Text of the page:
As well as a preference to remain neutral in the case of a conflict in the region, seven in ten Australians (72%) say it is possible for Australia to have good relations with the United States and China at the same time. This is a smaller number than in 2013 however, when 87% of the population thought Australia could maintain good relations with both powers at the same time.

Good relations with the US and China

Do you think it is possible or not possible for Australia to have a good relationship with China and a good relationship with the United States at the same time?
  1. 30%
  2. 0%
  3. 30%
  4. 60%
  5. 90%
2013
12
87
2018
13
81
7
2021
27
72

Safety, security and threats to Australia’s vital interests

Feelings of safety

After a year in which the bushfire crisis and the COVID-19 outbreak took a heavy toll on Australians’ sense of security, their feelings of safety appear to have rebounded this year from the record lows of 2020. In 2021, seven in ten Australians (70%) say they feel ‘very safe’ or ‘safe’. This represents an increase of 20 points since last year, but is still short of pre-pandemic levels. This year’s result is 22 points below the high point of feelings of safety in 2008 and 2010.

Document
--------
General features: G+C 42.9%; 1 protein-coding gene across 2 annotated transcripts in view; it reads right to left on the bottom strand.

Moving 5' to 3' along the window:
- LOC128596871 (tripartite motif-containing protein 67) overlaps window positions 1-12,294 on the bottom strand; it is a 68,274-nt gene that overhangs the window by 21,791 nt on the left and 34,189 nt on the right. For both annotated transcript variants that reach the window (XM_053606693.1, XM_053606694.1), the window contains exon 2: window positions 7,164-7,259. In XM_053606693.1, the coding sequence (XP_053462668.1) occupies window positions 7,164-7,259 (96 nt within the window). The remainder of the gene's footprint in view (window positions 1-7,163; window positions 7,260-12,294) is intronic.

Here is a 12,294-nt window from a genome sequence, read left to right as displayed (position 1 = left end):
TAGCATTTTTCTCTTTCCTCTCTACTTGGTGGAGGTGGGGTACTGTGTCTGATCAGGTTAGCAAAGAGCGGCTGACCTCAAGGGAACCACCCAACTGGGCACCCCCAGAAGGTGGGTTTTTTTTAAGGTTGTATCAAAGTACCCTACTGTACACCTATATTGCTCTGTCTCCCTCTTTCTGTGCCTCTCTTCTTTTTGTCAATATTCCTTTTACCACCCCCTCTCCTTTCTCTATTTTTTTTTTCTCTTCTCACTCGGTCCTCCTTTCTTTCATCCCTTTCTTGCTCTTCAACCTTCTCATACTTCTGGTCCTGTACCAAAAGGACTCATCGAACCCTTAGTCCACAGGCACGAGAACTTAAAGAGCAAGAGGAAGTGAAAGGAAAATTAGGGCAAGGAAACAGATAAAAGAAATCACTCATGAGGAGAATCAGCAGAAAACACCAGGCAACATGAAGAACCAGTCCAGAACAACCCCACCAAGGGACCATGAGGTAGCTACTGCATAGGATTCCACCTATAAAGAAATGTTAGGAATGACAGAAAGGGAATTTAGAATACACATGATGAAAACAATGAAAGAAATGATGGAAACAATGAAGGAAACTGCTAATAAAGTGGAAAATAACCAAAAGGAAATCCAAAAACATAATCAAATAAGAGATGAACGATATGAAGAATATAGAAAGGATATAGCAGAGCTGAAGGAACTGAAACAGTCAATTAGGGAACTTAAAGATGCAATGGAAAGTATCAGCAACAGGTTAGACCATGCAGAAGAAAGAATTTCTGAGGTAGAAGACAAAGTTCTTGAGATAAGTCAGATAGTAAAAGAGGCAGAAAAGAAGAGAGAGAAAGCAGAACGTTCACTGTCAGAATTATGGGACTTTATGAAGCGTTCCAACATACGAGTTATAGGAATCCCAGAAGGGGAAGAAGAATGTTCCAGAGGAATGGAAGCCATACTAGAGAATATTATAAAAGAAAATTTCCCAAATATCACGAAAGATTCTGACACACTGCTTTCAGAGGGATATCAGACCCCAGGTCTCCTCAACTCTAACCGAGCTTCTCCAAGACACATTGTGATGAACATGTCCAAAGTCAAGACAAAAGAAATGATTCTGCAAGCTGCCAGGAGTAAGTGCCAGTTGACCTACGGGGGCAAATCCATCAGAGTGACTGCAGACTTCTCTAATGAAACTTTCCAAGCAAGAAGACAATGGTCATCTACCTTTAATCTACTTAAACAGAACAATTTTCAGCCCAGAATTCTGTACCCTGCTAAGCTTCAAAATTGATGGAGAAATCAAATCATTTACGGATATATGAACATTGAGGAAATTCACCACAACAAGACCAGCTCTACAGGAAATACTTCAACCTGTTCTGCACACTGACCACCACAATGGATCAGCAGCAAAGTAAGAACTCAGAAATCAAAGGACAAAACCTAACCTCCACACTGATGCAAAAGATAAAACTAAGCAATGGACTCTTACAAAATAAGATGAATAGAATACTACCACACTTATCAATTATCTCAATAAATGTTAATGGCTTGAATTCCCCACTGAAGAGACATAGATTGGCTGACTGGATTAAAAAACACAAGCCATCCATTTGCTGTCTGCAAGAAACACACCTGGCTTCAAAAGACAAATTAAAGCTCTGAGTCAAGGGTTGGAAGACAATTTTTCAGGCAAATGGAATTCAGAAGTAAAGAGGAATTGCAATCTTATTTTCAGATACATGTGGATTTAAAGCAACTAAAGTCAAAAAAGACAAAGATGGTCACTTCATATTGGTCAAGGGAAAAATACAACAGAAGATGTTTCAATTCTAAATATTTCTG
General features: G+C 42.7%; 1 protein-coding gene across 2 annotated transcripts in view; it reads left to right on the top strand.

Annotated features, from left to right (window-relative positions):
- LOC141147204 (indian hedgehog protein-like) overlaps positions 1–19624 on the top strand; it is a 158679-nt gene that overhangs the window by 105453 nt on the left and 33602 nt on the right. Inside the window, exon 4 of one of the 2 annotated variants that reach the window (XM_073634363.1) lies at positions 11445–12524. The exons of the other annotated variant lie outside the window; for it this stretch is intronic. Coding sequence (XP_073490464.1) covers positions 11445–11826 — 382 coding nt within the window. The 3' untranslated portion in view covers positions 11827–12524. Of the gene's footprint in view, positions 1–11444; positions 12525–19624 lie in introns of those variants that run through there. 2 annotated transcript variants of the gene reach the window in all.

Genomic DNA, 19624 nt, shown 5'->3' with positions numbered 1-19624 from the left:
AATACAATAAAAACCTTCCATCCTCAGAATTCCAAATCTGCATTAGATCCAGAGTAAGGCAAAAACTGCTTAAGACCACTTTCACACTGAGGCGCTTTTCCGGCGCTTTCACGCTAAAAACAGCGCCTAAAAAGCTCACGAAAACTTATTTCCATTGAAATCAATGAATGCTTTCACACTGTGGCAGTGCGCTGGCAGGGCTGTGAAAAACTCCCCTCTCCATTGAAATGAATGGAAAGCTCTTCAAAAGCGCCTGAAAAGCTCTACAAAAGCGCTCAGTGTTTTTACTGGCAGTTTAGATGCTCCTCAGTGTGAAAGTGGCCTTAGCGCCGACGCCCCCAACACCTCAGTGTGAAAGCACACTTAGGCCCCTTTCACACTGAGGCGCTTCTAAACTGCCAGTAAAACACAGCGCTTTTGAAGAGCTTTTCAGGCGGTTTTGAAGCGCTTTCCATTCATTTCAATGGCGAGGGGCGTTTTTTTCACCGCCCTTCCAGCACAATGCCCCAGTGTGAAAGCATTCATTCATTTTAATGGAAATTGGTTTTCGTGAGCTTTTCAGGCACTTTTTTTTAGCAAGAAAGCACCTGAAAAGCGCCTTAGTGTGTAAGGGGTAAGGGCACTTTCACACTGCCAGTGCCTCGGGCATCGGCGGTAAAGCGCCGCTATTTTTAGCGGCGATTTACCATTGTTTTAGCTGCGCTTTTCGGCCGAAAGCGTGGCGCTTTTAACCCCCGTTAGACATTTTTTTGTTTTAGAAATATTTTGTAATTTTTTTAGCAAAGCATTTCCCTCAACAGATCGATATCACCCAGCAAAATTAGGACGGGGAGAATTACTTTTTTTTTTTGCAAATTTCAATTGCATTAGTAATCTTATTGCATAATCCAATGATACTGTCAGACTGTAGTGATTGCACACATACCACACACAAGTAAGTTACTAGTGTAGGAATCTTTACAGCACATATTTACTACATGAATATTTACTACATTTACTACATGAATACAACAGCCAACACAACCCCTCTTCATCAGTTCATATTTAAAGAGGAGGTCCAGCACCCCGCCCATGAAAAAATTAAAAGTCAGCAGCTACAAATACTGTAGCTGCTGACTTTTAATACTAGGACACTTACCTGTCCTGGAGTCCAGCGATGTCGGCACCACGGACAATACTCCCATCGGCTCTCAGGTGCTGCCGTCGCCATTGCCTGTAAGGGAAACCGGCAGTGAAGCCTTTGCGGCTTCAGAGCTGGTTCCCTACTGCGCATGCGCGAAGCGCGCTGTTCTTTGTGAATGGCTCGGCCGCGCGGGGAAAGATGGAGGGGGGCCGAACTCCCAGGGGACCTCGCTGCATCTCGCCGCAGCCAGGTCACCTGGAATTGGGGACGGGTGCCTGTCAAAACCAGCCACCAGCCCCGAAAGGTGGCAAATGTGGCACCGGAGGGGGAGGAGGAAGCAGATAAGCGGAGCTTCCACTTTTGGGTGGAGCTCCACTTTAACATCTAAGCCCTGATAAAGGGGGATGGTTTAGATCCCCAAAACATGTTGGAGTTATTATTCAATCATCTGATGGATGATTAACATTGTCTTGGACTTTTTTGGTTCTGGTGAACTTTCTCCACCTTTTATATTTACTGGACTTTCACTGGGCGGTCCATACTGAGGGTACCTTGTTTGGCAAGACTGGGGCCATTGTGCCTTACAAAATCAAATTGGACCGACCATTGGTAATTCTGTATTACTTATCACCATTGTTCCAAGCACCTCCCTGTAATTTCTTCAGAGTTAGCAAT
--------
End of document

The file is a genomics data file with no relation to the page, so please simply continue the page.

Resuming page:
Feeling of safety

Thinking about world events, how safe do you feel?
  1. 0%
  2. 25%
  3. 50%
  4. 75%
  5. 100%
2005
30
61
91
2006
30
56
86
2007
40
50
90
2008
34
57
91
2009
44
46
90
2010
42
50
92
2015
24
56
80
2017
20
59
79
2018
18
60
78
2020
4
46
50
2021
6
64
70

Threats to Australia’s vital interests

Concerns about non-traditional security threats continue to dominate Australians’ views of potential threats in 2021. Cyberattacks and climate change top the list of threats, with COVID-19 close behind. Six in ten Australians say that cyberattacks from other countries and climate change (62% and 61% respectively) pose critical threats to Australia’s vital interests in the next ten years.

Fewer Australians (59%) see COVID-19 as a critical threat in 2021, down 17 points from last year. This lower threat ranking may reflect Australia’s management of the pandemic, which almost all Australians (95%) say has been handled very or fairly well.